Happy Chametz, everyone!
Random question: I've heard that nobody in Britain prints hekshers on their food labels, so everyone who wants to buy kosher food wanders around with little booklets that list kosher-certified brands/products (I hope y'all have an app for this now!). This seems to me like a horrible move on the part of food manufacturers--why would you make it harder for your customers to choose your product, to pioneer new certified products, and simultaneously reduce the number of non-Jewish people who seek out a kosher product (in the US, a large portion of the kosher market is non-Jews who are allergic to, say, dairy, and like being able to buy parve things, or who have some silly notion that kosher food is "better for you")? The only company I know of doing something like this in the US is Kellog, which is under supervision by some Vaad in MA but insists on printing only a K on their boxes. So I suppose my questions are:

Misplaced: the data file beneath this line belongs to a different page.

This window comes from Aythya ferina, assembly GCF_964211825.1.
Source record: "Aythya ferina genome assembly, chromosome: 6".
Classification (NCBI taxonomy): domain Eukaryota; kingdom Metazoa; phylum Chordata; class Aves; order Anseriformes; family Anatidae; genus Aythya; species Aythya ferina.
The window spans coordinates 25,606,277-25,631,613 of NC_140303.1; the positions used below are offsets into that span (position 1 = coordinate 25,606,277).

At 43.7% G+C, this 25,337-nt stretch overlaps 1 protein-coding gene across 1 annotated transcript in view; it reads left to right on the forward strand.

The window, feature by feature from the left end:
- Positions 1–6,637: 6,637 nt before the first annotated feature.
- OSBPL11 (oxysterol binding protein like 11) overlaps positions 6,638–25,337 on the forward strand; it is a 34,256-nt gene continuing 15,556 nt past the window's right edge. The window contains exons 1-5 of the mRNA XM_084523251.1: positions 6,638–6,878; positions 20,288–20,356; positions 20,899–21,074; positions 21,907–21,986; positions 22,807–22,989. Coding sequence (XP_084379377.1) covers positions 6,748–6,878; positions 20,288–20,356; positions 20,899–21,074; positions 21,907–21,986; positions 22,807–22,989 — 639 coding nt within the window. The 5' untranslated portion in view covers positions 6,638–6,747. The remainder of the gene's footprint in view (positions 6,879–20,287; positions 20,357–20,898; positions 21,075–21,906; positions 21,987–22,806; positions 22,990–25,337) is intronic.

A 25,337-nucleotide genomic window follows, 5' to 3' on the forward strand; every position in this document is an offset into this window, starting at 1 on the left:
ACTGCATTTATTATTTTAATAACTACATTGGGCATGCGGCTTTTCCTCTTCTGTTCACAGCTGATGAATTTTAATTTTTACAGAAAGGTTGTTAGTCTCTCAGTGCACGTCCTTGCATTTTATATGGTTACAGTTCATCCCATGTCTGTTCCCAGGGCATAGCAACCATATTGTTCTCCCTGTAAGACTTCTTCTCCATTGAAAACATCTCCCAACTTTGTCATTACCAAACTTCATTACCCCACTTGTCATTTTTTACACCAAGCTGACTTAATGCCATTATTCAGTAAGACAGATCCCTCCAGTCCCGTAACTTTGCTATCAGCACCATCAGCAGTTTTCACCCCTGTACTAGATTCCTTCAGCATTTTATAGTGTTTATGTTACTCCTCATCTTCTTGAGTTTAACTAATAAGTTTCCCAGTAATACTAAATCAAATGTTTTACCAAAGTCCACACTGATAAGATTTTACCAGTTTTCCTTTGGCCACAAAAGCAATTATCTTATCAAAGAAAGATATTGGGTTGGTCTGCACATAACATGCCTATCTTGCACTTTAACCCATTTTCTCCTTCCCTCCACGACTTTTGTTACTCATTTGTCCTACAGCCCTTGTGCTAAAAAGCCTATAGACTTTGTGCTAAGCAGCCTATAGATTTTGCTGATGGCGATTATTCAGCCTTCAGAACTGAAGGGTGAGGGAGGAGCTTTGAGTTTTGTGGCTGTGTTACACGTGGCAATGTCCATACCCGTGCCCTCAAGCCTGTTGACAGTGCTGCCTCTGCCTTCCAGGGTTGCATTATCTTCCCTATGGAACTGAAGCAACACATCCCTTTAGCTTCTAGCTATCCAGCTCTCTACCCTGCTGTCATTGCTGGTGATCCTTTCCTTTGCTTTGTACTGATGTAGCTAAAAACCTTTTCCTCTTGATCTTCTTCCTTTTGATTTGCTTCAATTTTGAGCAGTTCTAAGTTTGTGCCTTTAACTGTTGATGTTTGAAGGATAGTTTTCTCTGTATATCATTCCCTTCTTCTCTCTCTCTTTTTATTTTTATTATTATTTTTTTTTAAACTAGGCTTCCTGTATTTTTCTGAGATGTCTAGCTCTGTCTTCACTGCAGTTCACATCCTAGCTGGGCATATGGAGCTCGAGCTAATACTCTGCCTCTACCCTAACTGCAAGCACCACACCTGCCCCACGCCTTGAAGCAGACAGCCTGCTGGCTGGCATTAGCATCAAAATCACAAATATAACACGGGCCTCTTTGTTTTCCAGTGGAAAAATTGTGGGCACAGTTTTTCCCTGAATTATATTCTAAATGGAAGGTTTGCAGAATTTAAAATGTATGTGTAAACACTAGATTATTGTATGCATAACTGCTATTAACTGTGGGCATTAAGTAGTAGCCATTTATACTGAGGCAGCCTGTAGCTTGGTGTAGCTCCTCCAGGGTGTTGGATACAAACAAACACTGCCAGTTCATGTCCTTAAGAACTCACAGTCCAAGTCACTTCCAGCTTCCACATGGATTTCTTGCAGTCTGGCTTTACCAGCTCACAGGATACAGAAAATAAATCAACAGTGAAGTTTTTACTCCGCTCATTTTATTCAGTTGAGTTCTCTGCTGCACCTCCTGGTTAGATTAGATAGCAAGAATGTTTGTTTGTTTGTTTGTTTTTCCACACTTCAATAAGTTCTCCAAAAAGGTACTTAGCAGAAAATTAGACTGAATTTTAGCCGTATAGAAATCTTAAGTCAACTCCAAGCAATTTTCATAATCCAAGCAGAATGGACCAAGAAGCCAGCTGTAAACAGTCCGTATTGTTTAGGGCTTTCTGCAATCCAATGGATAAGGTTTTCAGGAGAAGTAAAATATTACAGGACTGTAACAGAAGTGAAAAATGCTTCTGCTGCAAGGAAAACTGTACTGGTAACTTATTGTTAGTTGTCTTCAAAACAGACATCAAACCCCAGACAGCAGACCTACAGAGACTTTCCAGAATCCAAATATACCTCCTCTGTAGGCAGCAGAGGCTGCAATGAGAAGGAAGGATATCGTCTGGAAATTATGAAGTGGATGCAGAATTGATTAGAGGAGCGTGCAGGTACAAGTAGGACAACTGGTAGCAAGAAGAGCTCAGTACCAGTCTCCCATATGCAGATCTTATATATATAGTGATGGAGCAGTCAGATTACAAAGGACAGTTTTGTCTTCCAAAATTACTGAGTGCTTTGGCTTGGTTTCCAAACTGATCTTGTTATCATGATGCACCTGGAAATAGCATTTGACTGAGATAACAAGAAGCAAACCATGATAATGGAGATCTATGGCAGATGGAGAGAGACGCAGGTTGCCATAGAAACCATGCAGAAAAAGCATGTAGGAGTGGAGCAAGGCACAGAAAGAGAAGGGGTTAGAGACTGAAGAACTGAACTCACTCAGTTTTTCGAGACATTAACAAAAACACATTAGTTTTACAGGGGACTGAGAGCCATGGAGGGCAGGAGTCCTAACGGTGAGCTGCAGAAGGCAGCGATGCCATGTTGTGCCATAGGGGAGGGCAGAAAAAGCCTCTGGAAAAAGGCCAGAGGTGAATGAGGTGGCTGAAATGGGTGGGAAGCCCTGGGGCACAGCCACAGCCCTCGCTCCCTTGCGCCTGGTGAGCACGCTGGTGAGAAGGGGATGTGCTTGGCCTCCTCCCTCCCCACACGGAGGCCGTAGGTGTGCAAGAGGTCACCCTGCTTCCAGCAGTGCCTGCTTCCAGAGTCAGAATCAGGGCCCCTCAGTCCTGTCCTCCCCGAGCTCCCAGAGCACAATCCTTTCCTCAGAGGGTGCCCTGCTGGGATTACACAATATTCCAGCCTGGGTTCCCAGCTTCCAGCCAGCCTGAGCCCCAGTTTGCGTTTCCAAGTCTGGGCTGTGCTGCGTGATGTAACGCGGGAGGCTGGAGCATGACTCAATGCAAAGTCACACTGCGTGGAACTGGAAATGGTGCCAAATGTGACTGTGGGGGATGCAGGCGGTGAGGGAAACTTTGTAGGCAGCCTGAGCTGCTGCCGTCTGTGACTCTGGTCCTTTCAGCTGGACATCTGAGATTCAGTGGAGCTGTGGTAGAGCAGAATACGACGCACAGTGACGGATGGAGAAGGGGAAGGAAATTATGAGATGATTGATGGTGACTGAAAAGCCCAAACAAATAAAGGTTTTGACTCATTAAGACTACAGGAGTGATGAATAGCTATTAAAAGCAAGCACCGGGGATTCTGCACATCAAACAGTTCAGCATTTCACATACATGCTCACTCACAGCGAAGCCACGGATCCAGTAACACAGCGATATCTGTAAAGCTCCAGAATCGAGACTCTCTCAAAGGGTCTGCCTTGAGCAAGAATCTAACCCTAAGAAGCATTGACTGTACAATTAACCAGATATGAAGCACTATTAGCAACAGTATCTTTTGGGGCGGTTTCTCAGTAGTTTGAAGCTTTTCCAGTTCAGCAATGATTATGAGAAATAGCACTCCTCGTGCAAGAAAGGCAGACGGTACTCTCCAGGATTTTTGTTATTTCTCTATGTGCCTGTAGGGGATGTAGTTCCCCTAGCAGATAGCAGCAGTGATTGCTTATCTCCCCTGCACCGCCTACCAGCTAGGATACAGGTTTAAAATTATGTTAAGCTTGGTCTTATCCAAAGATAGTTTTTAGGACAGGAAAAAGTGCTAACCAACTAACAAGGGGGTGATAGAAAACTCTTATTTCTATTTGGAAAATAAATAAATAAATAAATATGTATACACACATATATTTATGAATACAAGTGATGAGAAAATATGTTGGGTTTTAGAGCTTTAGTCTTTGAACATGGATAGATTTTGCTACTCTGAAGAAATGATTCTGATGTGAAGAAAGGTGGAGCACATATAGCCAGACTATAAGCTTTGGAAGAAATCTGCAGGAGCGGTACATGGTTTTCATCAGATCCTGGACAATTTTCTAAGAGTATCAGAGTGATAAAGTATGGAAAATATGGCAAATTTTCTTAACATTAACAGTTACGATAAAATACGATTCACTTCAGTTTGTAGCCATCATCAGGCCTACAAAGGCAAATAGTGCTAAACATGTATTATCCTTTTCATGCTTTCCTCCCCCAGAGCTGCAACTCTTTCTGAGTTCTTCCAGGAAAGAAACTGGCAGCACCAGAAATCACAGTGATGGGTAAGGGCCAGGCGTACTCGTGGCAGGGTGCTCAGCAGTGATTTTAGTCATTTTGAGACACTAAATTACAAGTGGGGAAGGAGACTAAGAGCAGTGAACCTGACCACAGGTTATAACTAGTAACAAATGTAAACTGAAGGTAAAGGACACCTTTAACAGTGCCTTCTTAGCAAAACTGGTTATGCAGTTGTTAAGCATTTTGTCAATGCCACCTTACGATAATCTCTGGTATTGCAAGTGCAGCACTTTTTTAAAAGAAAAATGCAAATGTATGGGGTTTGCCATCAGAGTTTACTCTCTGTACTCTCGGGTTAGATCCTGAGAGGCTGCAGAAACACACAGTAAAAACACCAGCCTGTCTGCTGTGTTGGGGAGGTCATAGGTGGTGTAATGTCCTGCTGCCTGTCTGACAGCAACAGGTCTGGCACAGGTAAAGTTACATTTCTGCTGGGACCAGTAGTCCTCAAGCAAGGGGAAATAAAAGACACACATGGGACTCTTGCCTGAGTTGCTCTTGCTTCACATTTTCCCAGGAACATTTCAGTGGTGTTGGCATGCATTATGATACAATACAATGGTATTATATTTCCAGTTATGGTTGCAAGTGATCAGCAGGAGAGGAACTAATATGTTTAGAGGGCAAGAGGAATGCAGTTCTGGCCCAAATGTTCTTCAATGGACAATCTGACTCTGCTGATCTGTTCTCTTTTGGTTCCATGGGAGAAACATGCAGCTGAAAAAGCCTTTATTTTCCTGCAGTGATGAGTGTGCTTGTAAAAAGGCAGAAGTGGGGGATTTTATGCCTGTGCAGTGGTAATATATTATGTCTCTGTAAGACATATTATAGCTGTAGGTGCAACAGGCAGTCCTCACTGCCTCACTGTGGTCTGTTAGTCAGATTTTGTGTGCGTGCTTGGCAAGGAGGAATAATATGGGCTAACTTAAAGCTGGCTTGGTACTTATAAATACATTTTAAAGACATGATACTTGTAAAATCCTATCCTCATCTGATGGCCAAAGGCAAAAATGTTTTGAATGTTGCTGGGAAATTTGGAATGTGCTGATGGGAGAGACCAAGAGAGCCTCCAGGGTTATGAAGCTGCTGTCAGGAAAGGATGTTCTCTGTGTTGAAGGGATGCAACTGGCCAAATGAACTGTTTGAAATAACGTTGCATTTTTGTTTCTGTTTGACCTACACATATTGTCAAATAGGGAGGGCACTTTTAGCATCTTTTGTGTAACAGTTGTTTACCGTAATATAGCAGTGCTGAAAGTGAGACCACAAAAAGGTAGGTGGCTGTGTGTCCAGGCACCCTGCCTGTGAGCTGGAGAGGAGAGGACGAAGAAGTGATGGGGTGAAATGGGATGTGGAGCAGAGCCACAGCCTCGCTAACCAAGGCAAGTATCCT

1. Why don't they print hekshers and make everyone's life easier?
2. If you're a kashrut-observant Jew in Britain (or anywhere else that has a similar practice vis a vis labeling kosher food), what do you think about this?
Does it bother you? Do you like it, and if so, why? Do you think everyone Stateside is crazy for having printed hekshers on our food?
3. What are the packaging labels for things like halal/vegan/gluten-free/non-GMO food like in Britain? Are those clearly labeled, or do you have to look that up, too?
Tags: england, kashrut, kosher / kashrut